Quote Originally Posted by lgh View Post
    Life is just beginning. You'll hit your sexual prime sometime after the age of 50.

    Larry
    I turned 63 in April. Back in November, 2010 I was diagnosed "pre-diabetic" with "metabolic syndrome" -- Since then we're down 50 lbs (way more to go), and doing some serious riding.

    Four decades is just getting started. You have two decades to get really fat and come back from the dead . . . just to pull even with me here!


    Si vis pacem, para bellum.

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    Good Job Ponch! I look forward to seeing how this new power works this weekend (if you are racing Deer Valley?)

    My power has been going up over the past two years and I am at 41 years young. Yet, my power profile is quite different than yours, I have much higher w/kg in the higher duration than you, but you have much higher w/kg in the lower duration - about the 5 min duration we are the same. I really need to work on my short duration intervals so that I can do better at the start!

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    Quote Originally Posted by mooddude View Post
    Good Job Ponch! I look forward to seeing how this new power works this weekend (if you are racing Deer Valley?)

    I have much higher w/kg in the higher duration than you, but you have much higher w/kg in the lower duration - about the 5 min duration we are the same.
    Yes, doing deer valley! We should have a good group there. Heard the course is pretty muddy at the beginning so be prepared to clean mud post race.

    In MTBing, the higher w/kg for longer durations is probably an advantage because over longer durations, normalized power seems to fall towards that number. So over the course of half hour and beyond, you will have higher capability in terms of normalized power. Oh well, I'll try to keep up!!

    But in road/crit racing (which is more my emphasis), there's absolutely no question that the shorter term w/kg really help. Especially when you have a group of 10-15 guys coming to the finish within 5 seconds.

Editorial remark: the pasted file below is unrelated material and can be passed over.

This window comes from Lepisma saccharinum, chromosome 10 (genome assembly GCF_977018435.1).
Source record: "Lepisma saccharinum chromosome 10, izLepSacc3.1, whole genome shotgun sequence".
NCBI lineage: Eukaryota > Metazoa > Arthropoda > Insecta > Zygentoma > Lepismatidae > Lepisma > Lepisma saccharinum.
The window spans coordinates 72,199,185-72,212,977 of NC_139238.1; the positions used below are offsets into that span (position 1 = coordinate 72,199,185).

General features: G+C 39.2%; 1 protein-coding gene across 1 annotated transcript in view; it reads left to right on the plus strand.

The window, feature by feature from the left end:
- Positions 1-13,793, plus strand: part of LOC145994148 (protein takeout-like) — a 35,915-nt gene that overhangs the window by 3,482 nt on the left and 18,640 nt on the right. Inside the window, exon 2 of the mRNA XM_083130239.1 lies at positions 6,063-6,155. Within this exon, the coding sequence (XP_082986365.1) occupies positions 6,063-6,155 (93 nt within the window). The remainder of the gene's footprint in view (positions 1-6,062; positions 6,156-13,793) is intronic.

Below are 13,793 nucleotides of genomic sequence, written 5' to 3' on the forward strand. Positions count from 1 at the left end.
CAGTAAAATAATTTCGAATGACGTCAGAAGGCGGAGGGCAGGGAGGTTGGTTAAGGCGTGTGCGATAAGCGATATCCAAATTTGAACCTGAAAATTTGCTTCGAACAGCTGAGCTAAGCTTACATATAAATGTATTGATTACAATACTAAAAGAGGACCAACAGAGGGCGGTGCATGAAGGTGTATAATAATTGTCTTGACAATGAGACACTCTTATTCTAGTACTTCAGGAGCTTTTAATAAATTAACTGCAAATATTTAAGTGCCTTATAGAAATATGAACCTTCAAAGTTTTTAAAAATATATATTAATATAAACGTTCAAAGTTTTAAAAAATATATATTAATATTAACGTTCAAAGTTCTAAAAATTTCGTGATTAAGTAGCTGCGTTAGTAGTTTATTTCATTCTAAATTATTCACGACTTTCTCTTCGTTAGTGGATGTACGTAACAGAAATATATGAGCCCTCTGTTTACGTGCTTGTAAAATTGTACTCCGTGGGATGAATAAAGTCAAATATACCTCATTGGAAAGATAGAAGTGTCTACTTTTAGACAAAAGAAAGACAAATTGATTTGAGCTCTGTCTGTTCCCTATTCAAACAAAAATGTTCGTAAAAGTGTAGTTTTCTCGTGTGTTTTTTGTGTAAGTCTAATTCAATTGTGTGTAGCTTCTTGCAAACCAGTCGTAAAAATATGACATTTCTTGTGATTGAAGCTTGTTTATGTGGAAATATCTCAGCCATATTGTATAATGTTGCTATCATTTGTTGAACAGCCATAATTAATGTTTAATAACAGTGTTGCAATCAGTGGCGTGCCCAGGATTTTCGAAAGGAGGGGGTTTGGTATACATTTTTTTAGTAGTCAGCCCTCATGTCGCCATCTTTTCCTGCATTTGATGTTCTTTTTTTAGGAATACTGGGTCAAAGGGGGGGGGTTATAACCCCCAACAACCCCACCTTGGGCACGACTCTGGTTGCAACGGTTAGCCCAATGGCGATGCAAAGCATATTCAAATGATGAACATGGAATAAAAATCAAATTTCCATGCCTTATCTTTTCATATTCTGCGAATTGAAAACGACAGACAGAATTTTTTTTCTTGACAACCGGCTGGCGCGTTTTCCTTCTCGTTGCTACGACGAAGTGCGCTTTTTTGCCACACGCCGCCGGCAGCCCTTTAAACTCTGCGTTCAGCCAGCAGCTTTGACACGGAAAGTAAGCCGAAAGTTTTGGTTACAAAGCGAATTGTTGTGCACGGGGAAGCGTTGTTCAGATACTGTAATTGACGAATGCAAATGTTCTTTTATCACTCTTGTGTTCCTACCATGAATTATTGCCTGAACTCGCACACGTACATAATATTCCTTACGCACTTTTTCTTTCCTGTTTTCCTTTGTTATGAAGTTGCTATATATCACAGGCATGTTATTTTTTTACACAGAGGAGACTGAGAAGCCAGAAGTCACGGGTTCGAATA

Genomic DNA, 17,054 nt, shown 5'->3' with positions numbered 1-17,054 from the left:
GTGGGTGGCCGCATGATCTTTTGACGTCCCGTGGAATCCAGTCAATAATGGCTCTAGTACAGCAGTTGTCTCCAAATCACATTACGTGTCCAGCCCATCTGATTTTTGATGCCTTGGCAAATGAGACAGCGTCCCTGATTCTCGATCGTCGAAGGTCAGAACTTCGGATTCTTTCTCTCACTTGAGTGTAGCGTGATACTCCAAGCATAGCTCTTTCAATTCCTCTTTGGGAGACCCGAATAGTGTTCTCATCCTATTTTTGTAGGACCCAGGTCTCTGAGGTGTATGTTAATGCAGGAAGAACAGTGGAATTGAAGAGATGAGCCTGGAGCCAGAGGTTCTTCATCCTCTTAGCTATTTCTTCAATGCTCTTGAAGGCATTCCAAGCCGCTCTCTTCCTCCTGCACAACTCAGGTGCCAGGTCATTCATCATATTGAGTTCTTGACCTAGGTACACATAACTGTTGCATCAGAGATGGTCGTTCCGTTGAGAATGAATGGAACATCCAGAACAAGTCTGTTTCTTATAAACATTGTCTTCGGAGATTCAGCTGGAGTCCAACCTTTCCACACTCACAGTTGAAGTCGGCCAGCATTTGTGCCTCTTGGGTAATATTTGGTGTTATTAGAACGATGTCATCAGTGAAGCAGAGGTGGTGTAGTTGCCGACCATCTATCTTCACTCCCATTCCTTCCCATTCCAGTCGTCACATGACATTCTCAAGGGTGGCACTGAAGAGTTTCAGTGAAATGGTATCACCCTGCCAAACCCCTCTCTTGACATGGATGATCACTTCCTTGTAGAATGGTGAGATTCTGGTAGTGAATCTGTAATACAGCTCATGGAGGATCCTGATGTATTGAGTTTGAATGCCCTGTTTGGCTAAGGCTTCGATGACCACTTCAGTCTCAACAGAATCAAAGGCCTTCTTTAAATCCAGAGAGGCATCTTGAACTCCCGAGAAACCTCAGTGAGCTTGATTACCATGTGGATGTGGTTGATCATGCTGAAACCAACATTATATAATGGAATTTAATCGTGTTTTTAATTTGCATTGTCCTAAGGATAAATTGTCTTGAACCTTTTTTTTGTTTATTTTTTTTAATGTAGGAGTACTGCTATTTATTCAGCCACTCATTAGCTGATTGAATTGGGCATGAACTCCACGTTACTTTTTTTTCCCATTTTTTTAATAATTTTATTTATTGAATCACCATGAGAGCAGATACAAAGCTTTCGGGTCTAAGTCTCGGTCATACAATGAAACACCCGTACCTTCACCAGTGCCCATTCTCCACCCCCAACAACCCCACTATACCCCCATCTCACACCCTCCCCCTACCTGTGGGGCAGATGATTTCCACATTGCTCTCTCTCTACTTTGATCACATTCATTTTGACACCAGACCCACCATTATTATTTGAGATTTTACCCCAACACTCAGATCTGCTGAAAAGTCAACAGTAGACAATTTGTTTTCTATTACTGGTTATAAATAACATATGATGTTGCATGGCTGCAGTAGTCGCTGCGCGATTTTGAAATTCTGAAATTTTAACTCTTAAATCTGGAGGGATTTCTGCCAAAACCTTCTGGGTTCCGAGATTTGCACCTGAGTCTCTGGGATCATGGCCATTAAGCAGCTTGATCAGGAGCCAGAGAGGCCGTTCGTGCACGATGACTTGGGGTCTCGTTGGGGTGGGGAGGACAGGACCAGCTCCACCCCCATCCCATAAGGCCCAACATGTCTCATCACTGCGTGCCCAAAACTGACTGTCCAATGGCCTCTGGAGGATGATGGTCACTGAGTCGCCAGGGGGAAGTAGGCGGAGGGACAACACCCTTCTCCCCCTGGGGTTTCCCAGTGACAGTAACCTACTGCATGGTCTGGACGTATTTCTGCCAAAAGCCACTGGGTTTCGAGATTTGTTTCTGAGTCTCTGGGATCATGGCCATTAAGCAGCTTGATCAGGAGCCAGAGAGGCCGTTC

It also interesting to see that some of the guys who innihilate me on the MTB side, I beat handily in road races........even in hilly road races. Just because those hills are truly short compared our MTB races. Even 1-2 second power is pretty critical if you want to make a break that goes off.
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    I pre-rode the deer valley last night - it isn't that muddy at the start, just one spot where you are on an off camber (no trail - no road) and it is muddy (due to snow). Yet, Ed just announced today that he changed the start (ugh) so I got to go ride it again. The laps are short, so this is going to be a fast race.
    I will be watching you go away from me at the start due to your high short interval w/kj. So, I think you are right about the over time I tend to catch a bunch of people, yet than I have to pass them - the short interval w/kj come into play again. So I usually wait until a good passing zone, which means I loose time that I could have had if I could pass sooner. That is the difference between me finish first and where I have been - 4th or 5th.

    Good luck, see you at the start - this is going to be a fun race!

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    Ponch you race expert, correct?

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    Quote Originally Posted by Gatorback View Post
    Ponch you race expert, correct?
    Yes, and Open Cat 3 or Masters 1-2-3 on the road.
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    Ponch,

    Those are impressive numbers, but I can see what it took to get there. I am very impressed!